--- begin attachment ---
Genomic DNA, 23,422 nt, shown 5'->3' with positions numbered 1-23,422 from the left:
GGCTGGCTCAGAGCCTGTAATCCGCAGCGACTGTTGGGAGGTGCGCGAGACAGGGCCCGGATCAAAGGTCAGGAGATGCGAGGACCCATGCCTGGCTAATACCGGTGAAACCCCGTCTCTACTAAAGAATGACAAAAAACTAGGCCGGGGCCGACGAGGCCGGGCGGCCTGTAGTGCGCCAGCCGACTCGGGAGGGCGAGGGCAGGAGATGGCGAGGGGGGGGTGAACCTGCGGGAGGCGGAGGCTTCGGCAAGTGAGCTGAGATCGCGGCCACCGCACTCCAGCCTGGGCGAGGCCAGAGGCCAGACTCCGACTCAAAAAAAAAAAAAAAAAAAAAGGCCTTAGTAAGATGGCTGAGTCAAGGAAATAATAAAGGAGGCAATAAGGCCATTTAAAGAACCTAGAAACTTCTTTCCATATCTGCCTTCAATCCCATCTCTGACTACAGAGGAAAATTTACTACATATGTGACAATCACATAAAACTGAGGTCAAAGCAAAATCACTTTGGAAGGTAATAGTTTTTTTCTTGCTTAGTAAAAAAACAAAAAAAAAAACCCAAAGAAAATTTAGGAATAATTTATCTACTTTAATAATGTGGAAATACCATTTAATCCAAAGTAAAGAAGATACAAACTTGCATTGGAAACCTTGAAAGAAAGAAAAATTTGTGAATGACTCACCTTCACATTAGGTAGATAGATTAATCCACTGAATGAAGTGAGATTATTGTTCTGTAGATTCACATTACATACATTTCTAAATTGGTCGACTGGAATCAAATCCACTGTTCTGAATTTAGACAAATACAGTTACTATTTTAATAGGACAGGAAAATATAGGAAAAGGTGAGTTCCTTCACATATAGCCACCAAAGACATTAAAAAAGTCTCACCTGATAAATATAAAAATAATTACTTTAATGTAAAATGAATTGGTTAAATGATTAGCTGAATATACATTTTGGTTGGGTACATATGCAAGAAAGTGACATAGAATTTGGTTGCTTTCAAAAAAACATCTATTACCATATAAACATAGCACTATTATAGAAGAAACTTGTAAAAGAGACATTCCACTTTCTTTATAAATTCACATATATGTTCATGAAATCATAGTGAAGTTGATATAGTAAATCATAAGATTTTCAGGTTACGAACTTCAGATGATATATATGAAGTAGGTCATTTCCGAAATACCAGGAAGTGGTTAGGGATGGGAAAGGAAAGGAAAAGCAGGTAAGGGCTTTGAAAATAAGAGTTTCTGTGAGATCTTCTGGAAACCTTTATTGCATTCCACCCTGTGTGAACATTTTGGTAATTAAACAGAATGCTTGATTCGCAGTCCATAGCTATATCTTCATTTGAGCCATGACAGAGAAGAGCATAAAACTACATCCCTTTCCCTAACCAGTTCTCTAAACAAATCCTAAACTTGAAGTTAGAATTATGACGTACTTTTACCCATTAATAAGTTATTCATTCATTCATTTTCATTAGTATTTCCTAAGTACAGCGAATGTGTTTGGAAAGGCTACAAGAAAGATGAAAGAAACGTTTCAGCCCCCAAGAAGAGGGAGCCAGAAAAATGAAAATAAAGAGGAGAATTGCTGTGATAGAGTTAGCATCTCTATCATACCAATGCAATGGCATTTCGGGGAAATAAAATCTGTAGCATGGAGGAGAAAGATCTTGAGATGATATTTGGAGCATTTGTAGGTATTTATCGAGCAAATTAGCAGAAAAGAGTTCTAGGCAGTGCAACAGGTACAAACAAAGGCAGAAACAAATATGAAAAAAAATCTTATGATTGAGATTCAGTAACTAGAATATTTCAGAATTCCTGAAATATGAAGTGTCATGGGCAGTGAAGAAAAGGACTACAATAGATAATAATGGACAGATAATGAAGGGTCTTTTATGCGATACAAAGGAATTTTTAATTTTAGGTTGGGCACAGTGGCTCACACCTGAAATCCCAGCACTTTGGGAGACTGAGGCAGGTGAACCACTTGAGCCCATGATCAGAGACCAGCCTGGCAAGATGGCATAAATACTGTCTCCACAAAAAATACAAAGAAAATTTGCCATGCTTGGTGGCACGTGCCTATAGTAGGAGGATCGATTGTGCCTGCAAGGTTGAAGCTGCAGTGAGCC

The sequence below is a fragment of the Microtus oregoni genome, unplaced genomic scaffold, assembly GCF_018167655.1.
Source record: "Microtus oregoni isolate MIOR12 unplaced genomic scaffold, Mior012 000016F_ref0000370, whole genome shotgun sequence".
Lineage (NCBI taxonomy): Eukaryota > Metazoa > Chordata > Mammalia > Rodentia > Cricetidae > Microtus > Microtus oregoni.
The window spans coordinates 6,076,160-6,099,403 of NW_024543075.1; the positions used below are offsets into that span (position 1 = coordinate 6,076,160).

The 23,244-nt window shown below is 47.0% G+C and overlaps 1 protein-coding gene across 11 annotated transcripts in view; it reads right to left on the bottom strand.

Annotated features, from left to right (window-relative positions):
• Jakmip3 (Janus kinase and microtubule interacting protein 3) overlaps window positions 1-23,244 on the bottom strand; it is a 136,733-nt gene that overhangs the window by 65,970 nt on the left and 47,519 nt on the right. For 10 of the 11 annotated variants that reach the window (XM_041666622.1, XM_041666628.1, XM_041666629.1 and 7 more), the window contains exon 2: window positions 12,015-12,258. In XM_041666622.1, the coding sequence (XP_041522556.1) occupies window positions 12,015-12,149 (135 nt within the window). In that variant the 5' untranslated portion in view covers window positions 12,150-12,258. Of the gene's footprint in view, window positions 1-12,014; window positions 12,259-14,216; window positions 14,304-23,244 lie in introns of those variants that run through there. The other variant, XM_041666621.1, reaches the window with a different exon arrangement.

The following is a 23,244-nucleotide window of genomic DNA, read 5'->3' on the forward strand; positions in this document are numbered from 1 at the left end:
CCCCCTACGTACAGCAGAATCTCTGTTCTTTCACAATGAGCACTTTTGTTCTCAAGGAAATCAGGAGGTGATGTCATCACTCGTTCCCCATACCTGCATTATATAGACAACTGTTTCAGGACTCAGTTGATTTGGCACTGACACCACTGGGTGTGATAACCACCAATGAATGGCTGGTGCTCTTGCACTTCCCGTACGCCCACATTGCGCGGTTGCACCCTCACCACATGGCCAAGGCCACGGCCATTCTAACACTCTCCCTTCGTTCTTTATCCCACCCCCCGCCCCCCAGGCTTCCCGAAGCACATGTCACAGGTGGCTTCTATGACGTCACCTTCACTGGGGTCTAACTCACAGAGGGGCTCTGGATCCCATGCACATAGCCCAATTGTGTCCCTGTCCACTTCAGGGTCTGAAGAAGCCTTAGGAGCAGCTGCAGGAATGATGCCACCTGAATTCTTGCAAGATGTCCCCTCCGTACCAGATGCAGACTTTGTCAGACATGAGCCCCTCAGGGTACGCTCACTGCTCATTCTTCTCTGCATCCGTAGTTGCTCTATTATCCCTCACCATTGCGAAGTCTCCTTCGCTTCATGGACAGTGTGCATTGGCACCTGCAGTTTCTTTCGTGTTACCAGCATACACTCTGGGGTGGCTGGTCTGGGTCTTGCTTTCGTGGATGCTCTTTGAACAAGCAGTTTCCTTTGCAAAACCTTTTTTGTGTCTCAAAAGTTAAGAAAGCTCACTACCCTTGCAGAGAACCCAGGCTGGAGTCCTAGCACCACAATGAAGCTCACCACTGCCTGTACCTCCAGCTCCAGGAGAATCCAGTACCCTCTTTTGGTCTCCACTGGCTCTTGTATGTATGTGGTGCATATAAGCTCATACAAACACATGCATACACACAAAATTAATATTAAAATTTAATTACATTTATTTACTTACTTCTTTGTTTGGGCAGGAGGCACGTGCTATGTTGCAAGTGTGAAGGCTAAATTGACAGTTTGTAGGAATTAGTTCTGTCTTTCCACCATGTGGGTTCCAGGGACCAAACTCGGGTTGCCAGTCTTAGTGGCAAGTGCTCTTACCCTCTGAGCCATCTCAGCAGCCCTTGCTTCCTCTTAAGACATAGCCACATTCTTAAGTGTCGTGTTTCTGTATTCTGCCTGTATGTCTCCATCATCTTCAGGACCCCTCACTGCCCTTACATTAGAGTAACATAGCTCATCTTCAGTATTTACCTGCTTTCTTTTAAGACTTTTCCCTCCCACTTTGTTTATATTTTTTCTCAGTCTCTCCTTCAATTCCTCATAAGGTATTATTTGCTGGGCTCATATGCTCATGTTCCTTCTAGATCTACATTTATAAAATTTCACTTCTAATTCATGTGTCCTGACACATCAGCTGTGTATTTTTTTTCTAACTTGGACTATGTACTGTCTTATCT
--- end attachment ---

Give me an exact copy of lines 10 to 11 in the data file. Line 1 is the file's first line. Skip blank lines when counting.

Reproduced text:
The following is a 23,244-nucleotide window of genomic DNA, read 5'->3' on the forward strand; positions in this document are numbered from 1 at the left end:
CCCCCTACGTACAGCAGAATCTCTGTTCTTTCACAATGAGCACTTTTGTTCTCAAGGAAATCAGGAGGTGATGTCATCACTCGTTCCCCATACCTGCATTATATAGACAACTGTTTCAGGACTCAGTTGATTTGGCACTGACACCACTGGGTGTGATAACCACCAATGAATGGCTGGTGCTCTTGCACTTCCCGTACGCCCACATTGCGCGGTTGCACCCTCACCACATGGCCAAGGCCACGGCCATTCTAACACTCTCCCTTCGTTCTTTATCCCACCCCCCGCCCCCCAGGCTTCCCGAAGCACATGTCACAGGTGGCTTCTATGACGTCACCTTCACTGGGGTCTAACTCACAGAGGGGCTCTGGATCCCATGCACATAGCCCAATTGTGTCCCTGTCCACTTCAGGGTCTGAAGAAGCCTTAGGAGCAGCTGCAGGAATGATGCCACCTGAATTCTTGCAAGATGTCCCCTCCGTACCAGATGCAGACTTTGTCAGACATGAGCCCCTCAGGGTACGCTCACTGCTCATTCTTCTCTGCATCCGTAGTTGCTCTATTATCCCTCACCATTGCGAAGTCTCCTTCGCTTCATGGACAGTGTGCATTGGCACCTGCAGTTTCTTTCGTGTTACCAGCATACACTCTGGGGTGGCTGGTCTGGGTCTTGCTTTCGTGGATGCTCTTTGAACAAGCAGTTTCCTTTGCAAAACCTTTTTTGTGTCTCAAAAGTTAAGAAAGCTCACTACCCTTGCAGAGAACCCAGGCTGGAGTCCTAGCACCACAATGAAGCTCACCACTGCCTGTACCTCCAGCTCCAGGAGAATCCAGTACCCTCTTTTGGTCTCCACTGGCTCTTGTATGTATGTGGTGCATATAAGCTCATACAAACACATGCATACACACAAAATTAATATTAAAATTTAATTACATTTATTTACTTACTTCTTTGTTTGGGCAGGAGGCACGTGCTATGTTGCAAGTGTGAAGGCTAAATTGACAGTTTGTAGGAATTAGTTCTGTCTTTCCACCATGTGGGTTCCAGGGACCAAACTCGGGTTGCCAGTCTTAGTGGCAAGTGCTCTTACCCTCTGAGCCATCTCAGCAGCCCTTGCTTCCTCTTAAGACATAGCCACATTCTTAAGTGTCGTGTTTCTGTATTCTGCCTGTATGTCTCCATCATCTTCAGGACCCCTCACTGCCCTTACATTAGAGTAACATAGCTCATCTTCAGTATTTACCTGCTTTCTTTTAAGACTTTTCCCTCCCACTTTGTTTATATTTTTTCTCAGTCTCTCCTTCAATTCCTCATAAGGTATTATTTGCTGGGCTCATATGCTCATGTTCCTTCTAGATCTACATTTATAAAATTTCACTTCTAATTCATGTGTCCTGACACATCAGCTGTGTATTTTTTTTCTAACTTGGACTATGTACTGTCTTATCT